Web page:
13 Oct Successful Minor Hockey Coaching Tips
Congratulations, you’ve taken on the role of a Minor Hockey Coach! Like it or not, you’ll be in the spotlight for evaluation by players, parents and spectators. But be warned. No one wants to be that hockey coach. Here are a few tips to keep you in the parents’ good book and keep your players happy!
Analyze your position – Do you really want this position? Someone who’s forced into this role probably isn’t the right person. What are your intentions/goals? Be sure to think carefully before taking on this position.
Be Realistic – These Minor players are not NHL players. Some kids might aspire to be, but most are really there to LEARN and HAVE FUN.
Know Your Hockey – You’re never too old to learn! Hockey coaches are no exception! Familiarize yourself with, or learn new techniques and skills that you can pass on to your players.
Be positive– Probably the most important point! Negativity and shouting won’t get you anywhere with the players. Body language included! I see/hear too many coaches being too harsh and critical on minor hockey players. Be patient and give lots of positive energy to your players. They will not only be more receptive to your advice, but will usually always give 100% when they are enjoying themselves.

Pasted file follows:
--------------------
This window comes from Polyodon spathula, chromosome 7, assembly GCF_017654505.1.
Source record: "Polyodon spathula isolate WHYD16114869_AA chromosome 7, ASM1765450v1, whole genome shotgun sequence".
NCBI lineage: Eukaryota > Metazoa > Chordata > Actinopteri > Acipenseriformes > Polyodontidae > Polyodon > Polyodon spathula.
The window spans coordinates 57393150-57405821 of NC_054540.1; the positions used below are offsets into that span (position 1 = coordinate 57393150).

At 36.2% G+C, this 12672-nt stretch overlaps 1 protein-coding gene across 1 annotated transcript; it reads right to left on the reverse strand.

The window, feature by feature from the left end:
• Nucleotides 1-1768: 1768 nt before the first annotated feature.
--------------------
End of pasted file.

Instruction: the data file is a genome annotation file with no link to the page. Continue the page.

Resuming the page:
Keep Everyone Involved – Divide into small groups or use drills that involve all the players. Avoid players needing to sit out or having to wait too long for their turn.
Parents – Be patient! You may get over excited parents that can be a handful. Be as open and receptive to their questions or concerns while conveying that you have taken on the role of helping their children and that their support is just as important as coaching.
Be Physically Involved – Don’t just give verbal commands or instructions, show them how it’s done! Be active and demonstrate the skills that you are teaching.
Everyone is Different – Probably the 2nd most important point. Everyone learns differently and at different paces. Being positive and reviewing skills regularly will help players learn accordingly.
Be a good Role Model – Young impressionable players are looking up to you. Your attitude and the way you present yourself will go a long way with everyone!